I hate losing things. It’s such a waste of time looking everywhere. But when you DO find it, it’s like pulling a rock out of your shoe. So, here’s the piano bench. I got it from my mother-in-law, Eva, many, many years ago. Another one of those items that moved around with me and even had one (or more) feet in the car on its way to the donation center, but something always stopped me. I did the upholstery when I first got it.
So, when my neighbors and I
repainted the bench, reupholstered the seat and added a pillow. Like anyone’s ever going to sit around on the landing in the stairway, but it does help soften the noise.
BUT, when I went to put the top back on, I’d lost one of the hinges. I looked everywhere. Under everything. In pockets, purses, couch dregs, but nothing. Then, this morning I ran out to the car (which was quite an undertaking since wind chills are 55 below) and didn’t stop to take the annoying bump out of my shoe. When I got back. . .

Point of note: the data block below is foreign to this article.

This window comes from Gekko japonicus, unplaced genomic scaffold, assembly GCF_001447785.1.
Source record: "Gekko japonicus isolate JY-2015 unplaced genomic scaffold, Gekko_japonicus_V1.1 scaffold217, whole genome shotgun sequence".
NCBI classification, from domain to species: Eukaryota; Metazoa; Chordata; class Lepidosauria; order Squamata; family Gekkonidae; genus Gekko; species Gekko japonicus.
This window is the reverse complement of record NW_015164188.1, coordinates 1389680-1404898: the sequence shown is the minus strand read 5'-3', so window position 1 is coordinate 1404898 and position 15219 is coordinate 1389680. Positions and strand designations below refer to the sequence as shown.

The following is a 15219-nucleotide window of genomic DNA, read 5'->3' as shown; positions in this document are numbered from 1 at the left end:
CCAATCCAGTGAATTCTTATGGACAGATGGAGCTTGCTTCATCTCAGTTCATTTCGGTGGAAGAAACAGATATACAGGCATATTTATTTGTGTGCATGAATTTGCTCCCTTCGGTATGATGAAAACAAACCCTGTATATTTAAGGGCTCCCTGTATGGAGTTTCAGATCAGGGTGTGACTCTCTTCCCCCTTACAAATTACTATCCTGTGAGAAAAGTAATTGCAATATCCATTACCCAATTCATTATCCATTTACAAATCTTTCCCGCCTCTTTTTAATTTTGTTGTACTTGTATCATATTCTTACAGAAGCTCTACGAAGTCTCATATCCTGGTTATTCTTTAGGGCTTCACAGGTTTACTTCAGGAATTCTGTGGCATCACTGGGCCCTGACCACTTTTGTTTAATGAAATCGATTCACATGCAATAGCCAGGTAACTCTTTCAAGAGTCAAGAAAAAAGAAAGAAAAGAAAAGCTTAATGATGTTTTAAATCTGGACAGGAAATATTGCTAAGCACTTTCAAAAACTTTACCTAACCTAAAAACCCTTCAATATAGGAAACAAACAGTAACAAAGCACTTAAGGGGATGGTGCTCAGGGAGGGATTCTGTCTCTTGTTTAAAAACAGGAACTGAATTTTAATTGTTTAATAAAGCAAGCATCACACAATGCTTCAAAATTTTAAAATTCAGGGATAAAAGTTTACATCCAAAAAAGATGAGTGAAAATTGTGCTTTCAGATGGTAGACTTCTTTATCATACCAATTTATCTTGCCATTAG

Voila! The wayward hinge.
I painted this wall red for awhile, but I didn’t like it. Too garish. So I went back to off-white.
Brown carpet, though unforgivable, is understandable. Most dirt is from the
The walls? I think the intention was to paint them taupe, but taupe is a tricky one. It can easily lean in many directions from orange to purple
But it’s better than Pickled.
The woodwork was pickled. The pickled wood fashion has come and gone several times during the 70-odd years this building has existed. I didn’t like it any of those times. It’s when you take the warmth of wood and wash it out with some white stuff that makes it look like it’s been in a pickle jar for eons. I’m not a fan,
Then there was the carpet. Every time I walked from the living room into the hall leading to bedrooms and bath, I could feel a tiny transition in the floor under the carpet and pad. Yes, I have Princess Toes. They could feel a pea under a carpet, apparently. I knew that this transition probably held a secret stash of hardwood flooring
Now, I’m all about cozy and